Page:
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Cheaper oil and China’s clean-energy drive

Is the end nigh for clean-energy companies in the new era of cheap oil? Will China relax its embrace of renewable energy as prices fall? China is the world’s biggest polluter. If it were to ramp up its carbon intensity, the consequences would be dire for the planet.

History suggests that clean energy and cheap oil are not compatible. After the 1973-74 Arab oil embargo, which saw oil prices quadruple, North America, Europe, Japan and other industrialized regions made energy conservation a priority. Cars became much smaller and great, gas-guzzling V8s gave way to four-cylinder engines. Solar panels were born and the White House installed them on the roof.

Then came the cheap oil era of the 1990s and burning vast quantities of oil was back in vogue. Sales of SUVs soared and fuel economy dropped back to levels not seen since the Ford Model-T era. Solar panels vanished. Of course, it all reversed again a decade later, when oil prices climbed relentlessly, peaking out at $147 (U.S.) a barrel in early 2008, just before the financial crash.

Oil now trades at about $50 and clean-energy companies are once again under pressure. The shares of Tesla Motors, the American maker of all-electric cars, are down 28 per cent since their yearly high in September as analysts forecast lower sales (the shares are still up 39 per cent over a year). Vestas Wind Systems, the Danish maker of wind turbines, dropped off a cliff in the autumn, when oil prices were diving, but have since recovered somewhat for a six-month loss of 8 per cent. Solar companies have fared worse. China’s Yingli Green Energy, one of the biggest makers of photovoltaic cells, has taken a thorough beating; its shares are down 33 per cent in six months and 70 per cent in a year.

But given the price collapse, the damage to the clean-energy companies could have been far worse and almost all of them have climbed off their lows even as oil continued to sink.

There is no doubt that cheap oil is not good for their business, but the wind turbine and solar panel markets are not driven by oil prices alone. Governments everywhere are subsidizing clean energy through tax breaks.

This week, the German think tank Agora Energiewende reported that almost 26 per cent of Germany’s electricity came from renewable sources in 2014, up from 24 per cent in 2013. That makes renewable energy the biggest single source of power. With the prices for all hydrocarbons – oil, coal, natural gas – coming down, and as taxpayers get weary of subsidizing clean energy, it’s unlikely that the German renewable energy industry can sustain its leading market share. But clean energy will not disappear. To abandon it would be to abandon any commitment to fighting climate change.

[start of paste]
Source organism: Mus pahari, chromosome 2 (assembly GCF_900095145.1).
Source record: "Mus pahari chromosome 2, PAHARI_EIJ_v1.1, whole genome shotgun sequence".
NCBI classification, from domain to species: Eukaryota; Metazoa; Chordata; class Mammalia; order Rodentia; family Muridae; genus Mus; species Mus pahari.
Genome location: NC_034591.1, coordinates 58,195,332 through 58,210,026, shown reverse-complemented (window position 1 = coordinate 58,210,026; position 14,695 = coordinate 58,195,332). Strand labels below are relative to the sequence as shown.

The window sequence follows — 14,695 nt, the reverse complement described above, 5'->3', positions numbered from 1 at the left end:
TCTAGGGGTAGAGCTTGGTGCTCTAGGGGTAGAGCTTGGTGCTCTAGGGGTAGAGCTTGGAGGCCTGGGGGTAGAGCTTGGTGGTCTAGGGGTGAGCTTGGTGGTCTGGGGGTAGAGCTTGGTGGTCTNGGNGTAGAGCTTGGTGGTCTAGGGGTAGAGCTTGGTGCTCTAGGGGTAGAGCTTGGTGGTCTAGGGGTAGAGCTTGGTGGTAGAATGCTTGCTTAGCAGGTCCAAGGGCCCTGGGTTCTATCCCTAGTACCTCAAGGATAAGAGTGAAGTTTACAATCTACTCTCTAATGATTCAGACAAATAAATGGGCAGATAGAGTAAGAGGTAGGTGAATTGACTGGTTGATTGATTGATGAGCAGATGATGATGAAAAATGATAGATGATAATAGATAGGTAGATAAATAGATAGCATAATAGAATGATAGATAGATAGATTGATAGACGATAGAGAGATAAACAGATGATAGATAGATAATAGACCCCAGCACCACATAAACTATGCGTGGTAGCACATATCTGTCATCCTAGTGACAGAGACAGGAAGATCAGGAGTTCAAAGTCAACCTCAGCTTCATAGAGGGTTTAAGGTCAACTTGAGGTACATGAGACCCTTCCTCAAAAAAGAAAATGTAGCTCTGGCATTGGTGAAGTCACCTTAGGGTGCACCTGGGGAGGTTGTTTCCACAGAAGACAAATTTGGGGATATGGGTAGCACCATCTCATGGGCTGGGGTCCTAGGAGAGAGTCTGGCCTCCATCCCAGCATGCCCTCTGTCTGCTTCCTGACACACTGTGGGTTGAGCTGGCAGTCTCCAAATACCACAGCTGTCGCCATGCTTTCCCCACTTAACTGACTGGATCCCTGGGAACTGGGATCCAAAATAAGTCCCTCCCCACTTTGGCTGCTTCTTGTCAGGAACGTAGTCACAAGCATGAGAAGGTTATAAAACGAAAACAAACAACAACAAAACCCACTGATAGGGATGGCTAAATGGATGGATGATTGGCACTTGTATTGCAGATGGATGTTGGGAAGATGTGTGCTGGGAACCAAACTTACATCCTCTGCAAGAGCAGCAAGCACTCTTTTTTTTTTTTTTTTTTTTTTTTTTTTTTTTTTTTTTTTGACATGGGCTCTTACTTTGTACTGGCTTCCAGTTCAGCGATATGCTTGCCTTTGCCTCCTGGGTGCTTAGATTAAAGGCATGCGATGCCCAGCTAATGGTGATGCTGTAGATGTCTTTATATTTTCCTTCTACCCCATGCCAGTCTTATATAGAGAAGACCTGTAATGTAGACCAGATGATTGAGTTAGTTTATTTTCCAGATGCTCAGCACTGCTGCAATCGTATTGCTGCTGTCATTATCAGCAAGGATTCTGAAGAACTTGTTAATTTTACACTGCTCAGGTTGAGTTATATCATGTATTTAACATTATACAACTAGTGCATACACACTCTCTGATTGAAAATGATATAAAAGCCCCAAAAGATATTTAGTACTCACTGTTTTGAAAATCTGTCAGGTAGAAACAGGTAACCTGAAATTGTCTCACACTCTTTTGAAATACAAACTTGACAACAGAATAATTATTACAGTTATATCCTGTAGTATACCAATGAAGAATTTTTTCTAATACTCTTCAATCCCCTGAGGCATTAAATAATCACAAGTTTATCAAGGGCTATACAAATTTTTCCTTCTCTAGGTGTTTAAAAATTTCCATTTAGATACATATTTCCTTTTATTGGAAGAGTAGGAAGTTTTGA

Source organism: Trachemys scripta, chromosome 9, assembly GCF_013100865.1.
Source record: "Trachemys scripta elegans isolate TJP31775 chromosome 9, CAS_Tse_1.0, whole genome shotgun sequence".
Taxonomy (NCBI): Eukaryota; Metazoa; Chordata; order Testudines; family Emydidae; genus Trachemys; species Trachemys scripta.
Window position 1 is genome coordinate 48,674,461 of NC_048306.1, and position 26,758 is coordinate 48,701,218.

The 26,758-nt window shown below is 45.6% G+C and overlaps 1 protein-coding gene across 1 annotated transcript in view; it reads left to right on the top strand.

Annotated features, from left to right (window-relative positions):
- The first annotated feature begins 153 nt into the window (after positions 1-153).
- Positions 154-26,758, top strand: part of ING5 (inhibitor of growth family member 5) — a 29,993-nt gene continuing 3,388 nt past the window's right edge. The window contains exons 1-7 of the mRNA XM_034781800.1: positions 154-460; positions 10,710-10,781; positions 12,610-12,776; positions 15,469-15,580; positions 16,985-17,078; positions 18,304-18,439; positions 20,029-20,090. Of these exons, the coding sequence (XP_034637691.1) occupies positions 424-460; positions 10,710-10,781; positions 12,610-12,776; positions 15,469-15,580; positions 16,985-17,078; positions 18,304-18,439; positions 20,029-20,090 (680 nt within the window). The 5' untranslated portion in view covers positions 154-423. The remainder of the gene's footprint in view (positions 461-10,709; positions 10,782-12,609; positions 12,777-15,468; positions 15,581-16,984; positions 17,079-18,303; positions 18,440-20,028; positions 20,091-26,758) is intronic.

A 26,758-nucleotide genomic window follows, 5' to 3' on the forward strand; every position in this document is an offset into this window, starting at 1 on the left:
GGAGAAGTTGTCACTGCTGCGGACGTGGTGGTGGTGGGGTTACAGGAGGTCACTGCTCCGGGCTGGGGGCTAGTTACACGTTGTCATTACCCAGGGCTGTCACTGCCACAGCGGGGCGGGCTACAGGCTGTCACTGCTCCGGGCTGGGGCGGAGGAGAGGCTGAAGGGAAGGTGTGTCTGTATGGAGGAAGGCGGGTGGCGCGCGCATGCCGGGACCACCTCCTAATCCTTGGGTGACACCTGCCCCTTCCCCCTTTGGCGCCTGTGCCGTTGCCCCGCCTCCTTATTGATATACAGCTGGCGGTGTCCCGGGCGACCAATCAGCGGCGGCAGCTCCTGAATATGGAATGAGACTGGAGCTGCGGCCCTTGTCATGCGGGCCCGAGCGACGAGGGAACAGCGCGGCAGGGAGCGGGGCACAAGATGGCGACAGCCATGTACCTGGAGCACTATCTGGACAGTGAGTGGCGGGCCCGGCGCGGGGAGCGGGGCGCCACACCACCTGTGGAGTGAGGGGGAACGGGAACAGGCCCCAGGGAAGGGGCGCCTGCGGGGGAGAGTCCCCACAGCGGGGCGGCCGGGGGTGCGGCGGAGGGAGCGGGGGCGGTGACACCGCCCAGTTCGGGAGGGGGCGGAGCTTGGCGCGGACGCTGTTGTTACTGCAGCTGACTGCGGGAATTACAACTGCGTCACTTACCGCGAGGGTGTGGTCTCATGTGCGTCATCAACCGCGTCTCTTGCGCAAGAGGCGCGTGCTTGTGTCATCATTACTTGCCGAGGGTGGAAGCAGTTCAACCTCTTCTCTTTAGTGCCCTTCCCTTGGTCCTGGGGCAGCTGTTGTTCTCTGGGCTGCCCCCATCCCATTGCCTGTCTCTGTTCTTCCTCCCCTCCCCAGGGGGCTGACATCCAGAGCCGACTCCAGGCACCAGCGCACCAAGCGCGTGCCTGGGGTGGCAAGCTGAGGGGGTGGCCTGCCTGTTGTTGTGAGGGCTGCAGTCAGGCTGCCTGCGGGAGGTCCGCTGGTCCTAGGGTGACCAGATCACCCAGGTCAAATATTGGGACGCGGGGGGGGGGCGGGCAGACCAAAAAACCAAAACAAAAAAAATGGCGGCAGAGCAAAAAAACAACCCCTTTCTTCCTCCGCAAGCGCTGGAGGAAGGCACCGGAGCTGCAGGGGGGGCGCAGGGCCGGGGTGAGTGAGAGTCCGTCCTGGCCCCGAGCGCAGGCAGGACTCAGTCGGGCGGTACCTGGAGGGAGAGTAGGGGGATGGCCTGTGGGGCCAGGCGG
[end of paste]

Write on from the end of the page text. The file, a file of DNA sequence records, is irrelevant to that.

Still, some loss of momentum for the clean-energy companies is inevitable and, once they lose favour among bankers and investors, it could take years for them to get back in the game. The big worry is that China’s remarkable drive to embrace renewable energy will now go into reverse. Certainly, the price collapse of companies such as Yingli does not bode well.

But before environmentalists and any country bent on curbing carbon output lose hope, consider that China doesn’t so much see clean energy as the answer to global warming as it does as an energy security and job creation effort. By pumping out solar panels, wind vanes and batteries in vast – and ever cheaper – quantities, China in effect can “manufacture” its own energy policy. Far better to contain an energy policy on home turf than rely on endless oil imports from volatile parts of the world, such as Libya or Iraq or West Africa, where civil wars and revolutions can curtail or end oil shipments overnight.

John Mathews, management professor in Sydney at Macquarie University and author of the new book Greening of Capitalism: How Asia is Driving the Next Great Transformation, thinks Chinese investment in renewable energy will get stronger even as oil prices sink. “My take on the low oil prices is that they won’t knock out renewables because, this time, China is investing heavily in them for their own reasons,” he said in an e-mail. “These have to do with the necessity to have cleaner skies and water, and to enhance energy security – be less dependent on oil imports from unstable parts of the world. Neither of these rationales is negated by a low oil price.”

According to Mr. Mathews, the scale of China’s clean-energy drive is stunning by Western standards. In an article he co-wrote in the autumn for the science journal Nature, he observed that, between 2008 and 2012, Chinese investment in wind, solar, hydroelectric and nuclear power increased 40 per cent to about 200 billion yuan ($32-billion U.S. at current exchange rates). Over the same period, the share of investment in fossil fuel power fell to about 25 per cent from 50 per cent. China’s wind power capacity is up fivefold in the past four years and renewable energy capacity now exceeds that of nuclear plants. Zero-carbon sources now contribute almost 10 per cent of China’s energy use, up from 5.6 per cent in 2000.

I suspect that China’s clean-energy drive will slow down a bit if oil stays low. The Chinese are cost-conscious capitalists and won’t be able to resist entirely an energy bargain. But here’s hoping that Mr. Mathews is right and that a potentially short-lived era of cheap oil will not entirely derail China’s clean-energy pursuit. The health of the planet depends on it.

The Globe And Mail

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